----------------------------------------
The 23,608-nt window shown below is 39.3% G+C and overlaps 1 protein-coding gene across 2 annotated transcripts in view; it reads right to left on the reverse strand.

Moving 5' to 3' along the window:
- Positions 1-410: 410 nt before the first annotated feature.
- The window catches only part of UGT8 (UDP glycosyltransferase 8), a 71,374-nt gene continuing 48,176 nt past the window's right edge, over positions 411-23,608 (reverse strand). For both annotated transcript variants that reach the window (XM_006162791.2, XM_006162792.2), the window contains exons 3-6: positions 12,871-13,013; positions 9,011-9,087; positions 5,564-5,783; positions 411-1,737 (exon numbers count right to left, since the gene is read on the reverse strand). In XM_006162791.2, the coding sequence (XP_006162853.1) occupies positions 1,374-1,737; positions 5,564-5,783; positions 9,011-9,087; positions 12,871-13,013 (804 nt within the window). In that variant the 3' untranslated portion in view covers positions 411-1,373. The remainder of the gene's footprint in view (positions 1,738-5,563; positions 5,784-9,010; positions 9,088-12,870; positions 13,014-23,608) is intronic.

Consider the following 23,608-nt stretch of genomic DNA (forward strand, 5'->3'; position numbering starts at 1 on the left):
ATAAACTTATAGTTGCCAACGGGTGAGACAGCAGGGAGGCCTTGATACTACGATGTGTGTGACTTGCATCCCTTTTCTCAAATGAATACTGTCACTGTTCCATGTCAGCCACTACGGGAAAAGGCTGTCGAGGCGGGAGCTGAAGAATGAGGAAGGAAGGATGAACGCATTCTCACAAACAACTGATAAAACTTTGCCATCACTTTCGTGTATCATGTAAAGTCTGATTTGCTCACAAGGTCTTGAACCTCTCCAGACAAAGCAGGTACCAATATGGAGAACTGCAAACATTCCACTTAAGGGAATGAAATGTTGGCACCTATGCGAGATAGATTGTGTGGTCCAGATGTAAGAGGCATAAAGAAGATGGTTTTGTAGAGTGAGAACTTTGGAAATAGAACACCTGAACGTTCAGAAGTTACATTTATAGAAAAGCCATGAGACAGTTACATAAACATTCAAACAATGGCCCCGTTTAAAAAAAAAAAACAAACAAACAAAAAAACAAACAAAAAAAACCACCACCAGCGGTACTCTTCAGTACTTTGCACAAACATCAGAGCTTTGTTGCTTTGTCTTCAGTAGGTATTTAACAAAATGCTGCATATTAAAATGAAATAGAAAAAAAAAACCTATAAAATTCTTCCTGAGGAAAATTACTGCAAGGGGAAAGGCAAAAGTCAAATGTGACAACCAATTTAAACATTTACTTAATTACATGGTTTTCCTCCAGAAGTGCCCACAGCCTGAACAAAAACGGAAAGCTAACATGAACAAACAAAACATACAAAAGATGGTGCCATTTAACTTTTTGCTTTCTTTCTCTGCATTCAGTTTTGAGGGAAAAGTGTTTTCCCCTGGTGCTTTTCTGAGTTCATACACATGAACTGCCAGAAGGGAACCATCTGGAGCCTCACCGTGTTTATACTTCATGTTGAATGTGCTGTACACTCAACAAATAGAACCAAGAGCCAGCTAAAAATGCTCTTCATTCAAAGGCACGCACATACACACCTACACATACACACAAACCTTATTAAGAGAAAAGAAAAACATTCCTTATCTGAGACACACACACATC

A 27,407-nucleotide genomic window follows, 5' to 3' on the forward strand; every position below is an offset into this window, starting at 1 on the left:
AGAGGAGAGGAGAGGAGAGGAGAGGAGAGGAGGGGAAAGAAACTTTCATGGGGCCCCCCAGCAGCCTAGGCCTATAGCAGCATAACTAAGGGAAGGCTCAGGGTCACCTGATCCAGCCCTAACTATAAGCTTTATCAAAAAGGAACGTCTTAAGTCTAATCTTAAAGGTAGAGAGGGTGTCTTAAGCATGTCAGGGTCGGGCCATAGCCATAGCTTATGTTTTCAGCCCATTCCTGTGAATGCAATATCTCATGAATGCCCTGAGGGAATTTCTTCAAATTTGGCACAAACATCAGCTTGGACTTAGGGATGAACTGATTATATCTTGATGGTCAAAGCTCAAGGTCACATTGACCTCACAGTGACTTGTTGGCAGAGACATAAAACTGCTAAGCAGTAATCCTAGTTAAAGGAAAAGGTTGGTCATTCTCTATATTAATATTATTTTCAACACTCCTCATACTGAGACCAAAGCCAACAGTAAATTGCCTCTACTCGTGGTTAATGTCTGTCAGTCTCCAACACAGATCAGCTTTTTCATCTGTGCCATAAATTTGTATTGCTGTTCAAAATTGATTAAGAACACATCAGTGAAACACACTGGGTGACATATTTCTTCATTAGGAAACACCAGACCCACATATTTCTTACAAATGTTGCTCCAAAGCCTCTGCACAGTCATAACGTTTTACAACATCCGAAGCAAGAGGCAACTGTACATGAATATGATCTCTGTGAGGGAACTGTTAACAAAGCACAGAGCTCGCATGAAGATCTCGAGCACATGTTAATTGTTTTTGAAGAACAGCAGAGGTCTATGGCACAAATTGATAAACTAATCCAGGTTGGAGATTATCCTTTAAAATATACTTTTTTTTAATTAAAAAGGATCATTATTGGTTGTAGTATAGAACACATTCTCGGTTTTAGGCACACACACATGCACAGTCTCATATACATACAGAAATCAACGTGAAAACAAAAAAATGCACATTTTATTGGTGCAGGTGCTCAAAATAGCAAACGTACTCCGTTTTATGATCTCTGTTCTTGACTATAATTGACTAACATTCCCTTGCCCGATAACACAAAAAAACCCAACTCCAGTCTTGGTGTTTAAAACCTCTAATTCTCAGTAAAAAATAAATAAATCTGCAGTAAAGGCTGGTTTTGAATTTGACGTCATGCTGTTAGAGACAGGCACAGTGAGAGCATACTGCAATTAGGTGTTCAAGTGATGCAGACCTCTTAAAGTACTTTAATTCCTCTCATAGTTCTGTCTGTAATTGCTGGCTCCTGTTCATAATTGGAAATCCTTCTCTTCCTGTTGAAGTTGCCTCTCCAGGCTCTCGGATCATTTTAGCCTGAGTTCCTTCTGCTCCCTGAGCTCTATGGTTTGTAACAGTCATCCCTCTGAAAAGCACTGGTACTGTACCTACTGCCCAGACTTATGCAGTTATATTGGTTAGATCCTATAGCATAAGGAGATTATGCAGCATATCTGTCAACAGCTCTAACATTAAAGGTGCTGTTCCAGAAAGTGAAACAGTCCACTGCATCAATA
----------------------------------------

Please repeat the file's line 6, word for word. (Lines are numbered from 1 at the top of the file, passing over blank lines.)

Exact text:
ATAAACTTATAGTTGCCAACGGGTGAGACAGCAGGGAGGCCTTGATACTACGATGTGTGTGACTTGCATCCCTTTTCTCAAATGAATACTGTCACTGTTCCATGTCAGCCACTACGGGAAAAGGCTGTCGAGGCGGGAGCTGAAGAATGAGGAAGGAAGGATGAACGCATTCTCACAAACAACTGATAAAACTTTGCCATCACTTTCGTGTATCATGTAAAGTCTGATTTGCTCACAAGGTCTTGAACCTCTCCAGACAAAGCAGGTACCAATATGGAGAACTGCAAACATTCCACTTAAGGGAATGAAATGTTGGCACCTATGCGAGATAGATTGTGTGGTCCAGATGTAAGAGGCATAAAGAAGATGGTTTTGTAGAGTGAGAACTTTGGAAATAGAACACCTGAACGTTCAGAAGTTACATTTATAGAAAAGCCATGAGACAGTTACATAAACATTCAAACAATGGCCCCGTTTAAAAAAAAAAAACAAACAAACAAAAAAACAAACAAAAAAAACCACCACCAGCGGTACTCTTCAGTACTTTGCACAAACATCAGAGCTTTGTTGCTTTGTCTTCAGTAGGTATTTAACAAAATGCTGCATATTAAAATGAAATAGAAAAAAAAAACCTATAAAATTCTTCCTGAGGAAAATTACTGCAAGGGGAAAGGCAAAAGTCAAATGTGACAACCAATTTAAACATTTACTTAATTACATGGTTTTCCTCCAGAAGTGCCCACAGCCTGAACAAAAACGGAAAGCTAACATGAACAAACAAAACATACAAAAGATGGTGCCATTTAACTTTTTGCTTTCTTTCTCTGCATTCAGTTTTGAGGGAAAAGTGTTTTCCCCTGGTGCTTTTCTGAGTTCATACACATGAACTGCCAGAAGGGAACCATCTGGAGCCTCACCGTGTTTATACTTCATGTTGAATGTGCTGTACACTCAACAAATAGAACCAAGAGCCAGCTAAAAATGCTCTTCATTCAAAGGCACGCACATACACACCTACACATACACACAAACCTTATTAAGAGAAAAGAAAAACATTCCTTATCTGAGACACACACACATC